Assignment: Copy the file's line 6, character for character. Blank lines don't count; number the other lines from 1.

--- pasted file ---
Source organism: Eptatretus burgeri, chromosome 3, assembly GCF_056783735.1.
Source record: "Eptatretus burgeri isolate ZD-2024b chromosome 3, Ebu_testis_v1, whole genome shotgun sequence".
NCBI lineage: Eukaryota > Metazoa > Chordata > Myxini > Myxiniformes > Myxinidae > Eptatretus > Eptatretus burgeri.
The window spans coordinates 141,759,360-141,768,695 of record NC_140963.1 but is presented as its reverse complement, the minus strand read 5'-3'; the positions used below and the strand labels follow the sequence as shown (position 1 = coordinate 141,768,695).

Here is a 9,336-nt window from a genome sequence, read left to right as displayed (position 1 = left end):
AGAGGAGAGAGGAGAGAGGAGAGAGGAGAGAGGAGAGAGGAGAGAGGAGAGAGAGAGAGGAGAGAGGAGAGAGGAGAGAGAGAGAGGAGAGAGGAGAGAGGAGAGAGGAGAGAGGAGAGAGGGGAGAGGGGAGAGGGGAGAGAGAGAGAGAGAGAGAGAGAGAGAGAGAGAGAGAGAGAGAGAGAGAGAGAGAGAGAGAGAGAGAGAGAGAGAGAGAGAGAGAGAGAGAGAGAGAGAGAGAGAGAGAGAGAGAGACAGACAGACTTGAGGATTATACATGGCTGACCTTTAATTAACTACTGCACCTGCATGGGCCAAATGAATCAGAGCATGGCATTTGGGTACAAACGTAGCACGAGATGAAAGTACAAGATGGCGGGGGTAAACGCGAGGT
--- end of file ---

AGAGGAGAGAGGAGAGAGGAGAGAGGAGAGAGGAGAGAGGAGAGAGGAGAGAGAGAGAGGAGAGAGGAGAGAGGAGAGAGAGAGAGGAGAGAGGAGAGAGGAGAGAGGAGAGAGGAGAGAGGGGAGAGGGGAGAGGGGAGAGAGAGAGAGAGAGAGAGAGAGAGAGAGAGAGAGAGAGAGAGAGAGAGAGAGAGAGAGAGAGAGAGAGAGAGAGAGAGAGAGAGAGAGAGAGAGAGAGAGAGAGAGAGAGAGAGACAGACAGACTTGAGGATTATACATGGCTGACCTTTAATTAACTACTGCACCTGCATGGGCCAAATGAATCAGAGCATGGCATTTGGGTACAAACGTAGCACGAGATGAAAGTACAAGATGGCGGGGGTAAACGCGAGGT